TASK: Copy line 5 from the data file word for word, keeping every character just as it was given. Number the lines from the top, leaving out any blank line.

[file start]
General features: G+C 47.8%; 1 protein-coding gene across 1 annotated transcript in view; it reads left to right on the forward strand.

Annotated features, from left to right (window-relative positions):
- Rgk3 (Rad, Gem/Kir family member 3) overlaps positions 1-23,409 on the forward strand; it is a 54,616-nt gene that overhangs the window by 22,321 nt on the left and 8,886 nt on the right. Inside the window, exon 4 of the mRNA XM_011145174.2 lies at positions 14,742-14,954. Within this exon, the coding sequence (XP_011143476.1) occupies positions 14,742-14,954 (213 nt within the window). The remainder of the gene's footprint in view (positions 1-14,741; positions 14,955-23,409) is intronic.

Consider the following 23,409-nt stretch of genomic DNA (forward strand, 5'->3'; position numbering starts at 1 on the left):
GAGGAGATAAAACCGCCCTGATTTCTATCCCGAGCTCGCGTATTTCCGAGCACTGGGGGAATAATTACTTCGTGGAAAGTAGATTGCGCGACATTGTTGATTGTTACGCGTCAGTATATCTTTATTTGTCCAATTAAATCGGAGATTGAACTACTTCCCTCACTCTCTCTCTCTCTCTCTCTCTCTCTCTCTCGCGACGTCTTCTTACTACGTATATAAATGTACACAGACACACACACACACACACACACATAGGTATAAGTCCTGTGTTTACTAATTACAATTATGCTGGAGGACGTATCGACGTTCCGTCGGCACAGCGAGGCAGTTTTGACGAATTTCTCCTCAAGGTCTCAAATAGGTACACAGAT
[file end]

GAGGAGATAAAACCGCCCTGATTTCTATCCCGAGCTCGCGTATTTCCGAGCACTGGGGGAATAATTACTTCGTGGAAAGTAGATTGCGCGACATTGTTGATTGTTACGCGTCAGTATATCTTTATTTGTCCAATTAAATCGGAGATTGAACTACTTCCCTCACTCTCTCTCTCTCTCTCTCTCTCTCTCTCTCGCGACGTCTTCTTACTACGTATATAAATGTACACAGACACACACACACACACACACACATAGGTATAAGTCCTGTGTTTACTAATTACAATTATGCTGGAGGACGTATCGACGTTCCGTCGGCACAGCGAGGCAGTTTTGACGAATTTCTCCTCAAGGTCTCAAATAGGTACACAGAT